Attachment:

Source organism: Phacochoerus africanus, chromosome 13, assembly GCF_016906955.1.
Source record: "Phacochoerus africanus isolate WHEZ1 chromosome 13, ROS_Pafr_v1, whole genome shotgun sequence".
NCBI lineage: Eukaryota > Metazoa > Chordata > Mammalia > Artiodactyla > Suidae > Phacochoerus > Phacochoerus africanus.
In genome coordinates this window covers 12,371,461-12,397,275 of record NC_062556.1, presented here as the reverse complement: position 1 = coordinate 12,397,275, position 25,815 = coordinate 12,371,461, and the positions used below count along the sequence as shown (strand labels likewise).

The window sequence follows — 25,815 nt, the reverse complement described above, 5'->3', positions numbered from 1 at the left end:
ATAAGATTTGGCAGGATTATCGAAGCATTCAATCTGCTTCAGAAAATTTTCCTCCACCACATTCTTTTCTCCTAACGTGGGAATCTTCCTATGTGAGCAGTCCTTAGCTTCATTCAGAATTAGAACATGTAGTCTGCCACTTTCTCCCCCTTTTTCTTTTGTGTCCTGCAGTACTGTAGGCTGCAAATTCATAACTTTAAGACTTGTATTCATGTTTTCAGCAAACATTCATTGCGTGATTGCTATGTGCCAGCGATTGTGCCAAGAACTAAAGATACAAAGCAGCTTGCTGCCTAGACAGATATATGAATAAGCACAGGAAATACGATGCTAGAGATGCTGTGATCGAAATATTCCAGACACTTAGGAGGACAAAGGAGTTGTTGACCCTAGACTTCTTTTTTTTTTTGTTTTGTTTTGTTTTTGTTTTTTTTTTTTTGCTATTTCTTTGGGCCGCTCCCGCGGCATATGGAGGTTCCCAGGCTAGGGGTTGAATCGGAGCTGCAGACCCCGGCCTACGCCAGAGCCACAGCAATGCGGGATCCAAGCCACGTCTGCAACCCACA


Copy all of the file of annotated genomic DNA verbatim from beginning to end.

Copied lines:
Source organism: Phacochoerus africanus, chromosome 13, assembly GCF_016906955.1.
Source record: "Phacochoerus africanus isolate WHEZ1 chromosome 13, ROS_Pafr_v1, whole genome shotgun sequence".
NCBI lineage: Eukaryota > Metazoa > Chordata > Mammalia > Artiodactyla > Suidae > Phacochoerus > Phacochoerus africanus.
In genome coordinates this window covers 12,371,461-12,397,275 of record NC_062556.1, presented here as the reverse complement: position 1 = coordinate 12,397,275, position 25,815 = coordinate 12,371,461, and the positions used below count along the sequence as shown (strand labels likewise).

The window sequence follows — 25,815 nt, the reverse complement described above, 5'->3', positions numbered from 1 at the left end:
ATAAGATTTGGCAGGATTATCGAAGCATTCAATCTGCTTCAGAAAATTTTCCTCCACCACATTCTTTTCTCCTAACGTGGGAATCTTCCTATGTGAGCAGTCCTTAGCTTCATTCAGAATTAGAACATGTAGTCTGCCACTTTCTCCCCCTTTTTCTTTTGTGTCCTGCAGTACTGTAGGCTGCAAATTCATAACTTTAAGACTTGTATTCATGTTTTCAGCAAACATTCATTGCGTGATTGCTATGTGCCAGCGATTGTGCCAAGAACTAAAGATACAAAGCAGCTTGCTGCCTAGACAGATATATGAATAAGCACAGGAAATACGATGCTAGAGATGCTGTGATCGAAATATTCCAGACACTTAGGAGGACAAAGGAGTTGTTGACCCTAGACTTCTTTTTTTTTTTGTTTTGTTTTGTTTTTGTTTTTTTTTTTTTGCTATTTCTTTGGGCCGCTCCCGCGGCATATGGAGGTTCCCAGGCTAGGGGTTGAATCGGAGCTGCAGACCCCGGCCTACGCCAGAGCCACAGCAATGCGGGATCCAAGCCACGTCTGCAACCCACA